Learn About The Barking Owl
Scientific Name: Ninox connivens
What do they look like?
The Barking Owl is a medium-sized (35 to 45 cm) hawk-owl. Adult Barking Owls are grey-brown above, with white spots on the wings, whitish below, and heavily streaked with grey-brown. The head is almost entirely grey-brown, and the eyes are large and yellow.
Where do they live?
Barking Owls are most common in savannah woodland, although they also inhabit well-forested hill and riverside woodlands. They are widely distributed throughout Australia, although are absent from central areas. They have a distinct preference to be close to water.
Barking Owls are more often heard than seen, which is typical of most nocturnal birds.
What do they eat?
The Barking Owl feeds on a variety of small to medium-sized mammals, such as, birds, reptiles and insects. Prey is located either from the air or from an exposed perch.
Most hunting is performed in the first few hours of the night and the last hours before dawn. Occasionally, birds may even be seen hunting in daylight. The Barking Owl prefers to hunt in clearings, including waterways and other open areas. Most prey appears to be taken on the ground or when perched.
Barking Owls have an extremely characteristic loud and remarkably dog-like double bark, sounding similiar to 'wuf wuf' or 'wuk wuk'.
A dog-like snarling is used in aggression by both sexes near the nest. Barking Owls are also notorious for their "screaming woman" call, best described as a scream of terrifying intensity, which sounds remarkably life like. This is not a common call and more likely to be used outside the breeding season. Its significance is unknown.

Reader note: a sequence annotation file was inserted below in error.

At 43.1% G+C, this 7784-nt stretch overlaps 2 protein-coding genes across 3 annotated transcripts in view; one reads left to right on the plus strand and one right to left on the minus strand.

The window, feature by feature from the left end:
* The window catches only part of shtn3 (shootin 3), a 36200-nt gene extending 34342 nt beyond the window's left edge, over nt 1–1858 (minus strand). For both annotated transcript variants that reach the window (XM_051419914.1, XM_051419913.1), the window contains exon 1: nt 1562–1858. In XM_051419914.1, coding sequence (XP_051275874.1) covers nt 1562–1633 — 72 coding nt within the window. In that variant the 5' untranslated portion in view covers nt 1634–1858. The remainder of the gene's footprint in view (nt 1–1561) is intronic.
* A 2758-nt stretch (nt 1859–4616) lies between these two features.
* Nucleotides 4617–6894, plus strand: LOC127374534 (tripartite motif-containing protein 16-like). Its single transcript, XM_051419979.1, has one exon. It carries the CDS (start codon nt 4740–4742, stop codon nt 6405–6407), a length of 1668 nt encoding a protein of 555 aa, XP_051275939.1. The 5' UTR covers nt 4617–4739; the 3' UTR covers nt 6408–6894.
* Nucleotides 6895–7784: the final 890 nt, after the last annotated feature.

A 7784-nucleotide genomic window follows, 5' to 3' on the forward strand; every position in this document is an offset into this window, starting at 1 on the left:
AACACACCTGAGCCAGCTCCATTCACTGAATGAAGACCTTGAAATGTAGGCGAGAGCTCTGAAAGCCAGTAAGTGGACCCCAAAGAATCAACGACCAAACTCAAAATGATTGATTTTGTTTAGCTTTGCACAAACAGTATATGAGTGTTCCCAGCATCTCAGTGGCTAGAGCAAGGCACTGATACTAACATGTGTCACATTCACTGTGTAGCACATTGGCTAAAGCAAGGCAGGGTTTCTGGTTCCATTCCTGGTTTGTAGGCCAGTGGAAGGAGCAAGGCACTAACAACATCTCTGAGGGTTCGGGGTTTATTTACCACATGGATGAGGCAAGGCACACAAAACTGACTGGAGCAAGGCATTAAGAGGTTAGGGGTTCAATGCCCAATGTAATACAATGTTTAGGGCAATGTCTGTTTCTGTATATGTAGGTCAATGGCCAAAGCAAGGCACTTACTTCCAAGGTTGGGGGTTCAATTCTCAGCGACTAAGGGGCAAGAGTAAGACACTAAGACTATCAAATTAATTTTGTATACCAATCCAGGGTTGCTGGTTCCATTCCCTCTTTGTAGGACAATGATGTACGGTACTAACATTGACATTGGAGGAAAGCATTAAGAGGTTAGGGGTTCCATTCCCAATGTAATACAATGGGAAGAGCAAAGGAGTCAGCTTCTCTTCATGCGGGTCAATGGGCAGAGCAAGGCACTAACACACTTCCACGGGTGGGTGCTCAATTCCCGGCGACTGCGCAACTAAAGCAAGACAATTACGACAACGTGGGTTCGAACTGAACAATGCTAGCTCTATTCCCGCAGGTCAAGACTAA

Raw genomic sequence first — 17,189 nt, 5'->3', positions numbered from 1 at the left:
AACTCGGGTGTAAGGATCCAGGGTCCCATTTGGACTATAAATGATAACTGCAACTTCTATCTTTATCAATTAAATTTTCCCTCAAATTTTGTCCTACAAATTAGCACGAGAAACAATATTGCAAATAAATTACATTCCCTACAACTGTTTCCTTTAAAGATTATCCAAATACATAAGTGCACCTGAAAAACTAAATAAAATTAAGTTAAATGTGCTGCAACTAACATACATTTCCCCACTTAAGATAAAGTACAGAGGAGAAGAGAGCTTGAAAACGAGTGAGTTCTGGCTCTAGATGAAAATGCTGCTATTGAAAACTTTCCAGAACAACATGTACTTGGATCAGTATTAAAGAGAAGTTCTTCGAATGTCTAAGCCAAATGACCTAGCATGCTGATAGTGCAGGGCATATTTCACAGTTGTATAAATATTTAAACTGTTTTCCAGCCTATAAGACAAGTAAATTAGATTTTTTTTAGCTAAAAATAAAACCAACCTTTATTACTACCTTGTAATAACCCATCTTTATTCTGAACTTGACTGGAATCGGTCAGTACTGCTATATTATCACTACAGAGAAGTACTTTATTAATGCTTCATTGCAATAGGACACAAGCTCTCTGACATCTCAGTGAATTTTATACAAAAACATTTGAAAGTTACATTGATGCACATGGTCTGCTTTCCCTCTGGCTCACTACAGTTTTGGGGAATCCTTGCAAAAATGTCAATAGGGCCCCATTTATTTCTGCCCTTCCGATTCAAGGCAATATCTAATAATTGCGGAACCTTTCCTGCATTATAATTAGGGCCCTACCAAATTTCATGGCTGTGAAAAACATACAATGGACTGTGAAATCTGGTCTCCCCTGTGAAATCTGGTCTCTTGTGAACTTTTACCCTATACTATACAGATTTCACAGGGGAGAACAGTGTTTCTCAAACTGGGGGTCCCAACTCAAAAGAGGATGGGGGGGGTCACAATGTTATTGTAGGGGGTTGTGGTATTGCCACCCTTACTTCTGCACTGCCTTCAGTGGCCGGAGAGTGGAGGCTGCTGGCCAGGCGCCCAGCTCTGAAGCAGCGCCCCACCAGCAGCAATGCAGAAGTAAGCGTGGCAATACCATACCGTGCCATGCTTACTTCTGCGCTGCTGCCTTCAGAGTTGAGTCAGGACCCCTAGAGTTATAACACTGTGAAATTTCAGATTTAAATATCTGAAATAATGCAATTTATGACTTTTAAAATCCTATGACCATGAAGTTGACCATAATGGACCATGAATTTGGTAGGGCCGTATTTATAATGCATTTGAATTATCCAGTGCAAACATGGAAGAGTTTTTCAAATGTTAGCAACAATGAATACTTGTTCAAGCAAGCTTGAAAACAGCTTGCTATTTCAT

Barking Owls breed from August to October each year. A single brood of two to three young is raised in a season. The nest site is an open hollow in a tree trunk, loosely lined with sticks and other wood debris.
The female incubates the eggs, while the male supplies the food. The young hatch after about one month and leave the nest after a further 40 to 50 days. Young Barking Owls remain dependent on their parents for several months, and will remain in the family group until a few months before the next breeding season.
Thanks to Currumbin Wildlife Sanctuary, Queensland, Australia for the information and for letting me snap this shot there.
Prints of this photo are available for purchase! Photo prints, framed or on canvas.
If you like this photo please consider adding it to your favourites. Also check out my photostream, or just my other bird photos. If you want to licence this photo for commercial use, please contact me by e-mail (erik at erikveland com) or flickr-mail. Cheers mates!